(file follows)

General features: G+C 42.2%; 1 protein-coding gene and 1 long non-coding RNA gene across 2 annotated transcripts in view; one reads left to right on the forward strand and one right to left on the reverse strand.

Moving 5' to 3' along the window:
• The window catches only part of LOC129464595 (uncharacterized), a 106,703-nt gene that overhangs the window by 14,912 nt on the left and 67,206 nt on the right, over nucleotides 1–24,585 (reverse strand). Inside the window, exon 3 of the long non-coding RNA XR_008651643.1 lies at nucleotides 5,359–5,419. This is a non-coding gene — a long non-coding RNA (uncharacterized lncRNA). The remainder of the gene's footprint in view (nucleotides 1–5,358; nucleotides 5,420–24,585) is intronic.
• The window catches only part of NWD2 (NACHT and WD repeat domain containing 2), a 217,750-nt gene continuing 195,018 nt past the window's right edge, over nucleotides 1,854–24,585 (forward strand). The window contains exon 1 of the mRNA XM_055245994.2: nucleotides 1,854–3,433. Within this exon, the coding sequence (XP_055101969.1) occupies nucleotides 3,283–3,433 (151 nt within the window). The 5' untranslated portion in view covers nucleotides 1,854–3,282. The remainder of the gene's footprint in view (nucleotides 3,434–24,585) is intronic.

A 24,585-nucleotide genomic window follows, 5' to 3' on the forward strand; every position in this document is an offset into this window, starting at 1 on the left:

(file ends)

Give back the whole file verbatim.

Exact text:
General features: G+C 42.2%; 1 protein-coding gene and 1 long non-coding RNA gene across 2 annotated transcripts in view; one reads left to right on the forward strand and one right to left on the reverse strand.

Moving 5' to 3' along the window:
• The window catches only part of LOC129464595 (uncharacterized), a 106,703-nt gene that overhangs the window by 14,912 nt on the left and 67,206 nt on the right, over nucleotides 1–24,585 (reverse strand). Inside the window, exon 3 of the long non-coding RNA XR_008651643.1 lies at nucleotides 5,359–5,419. This is a non-coding gene — a long non-coding RNA (uncharacterized lncRNA). The remainder of the gene's footprint in view (nucleotides 1–5,358; nucleotides 5,420–24,585) is intronic.
• The window catches only part of NWD2 (NACHT and WD repeat domain containing 2), a 217,750-nt gene continuing 195,018 nt past the window's right edge, over nucleotides 1,854–24,585 (forward strand). The window contains exon 1 of the mRNA XM_055245994.2: nucleotides 1,854–3,433. Within this exon, the coding sequence (XP_055101969.1) occupies nucleotides 3,283–3,433 (151 nt within the window). The 5' untranslated portion in view covers nucleotides 1,854–3,282. The remainder of the gene's footprint in view (nucleotides 3,434–24,585) is intronic.

A 24,585-nucleotide genomic window follows, 5' to 3' on the forward strand; every position in this document is an offset into this window, starting at 1 on the left: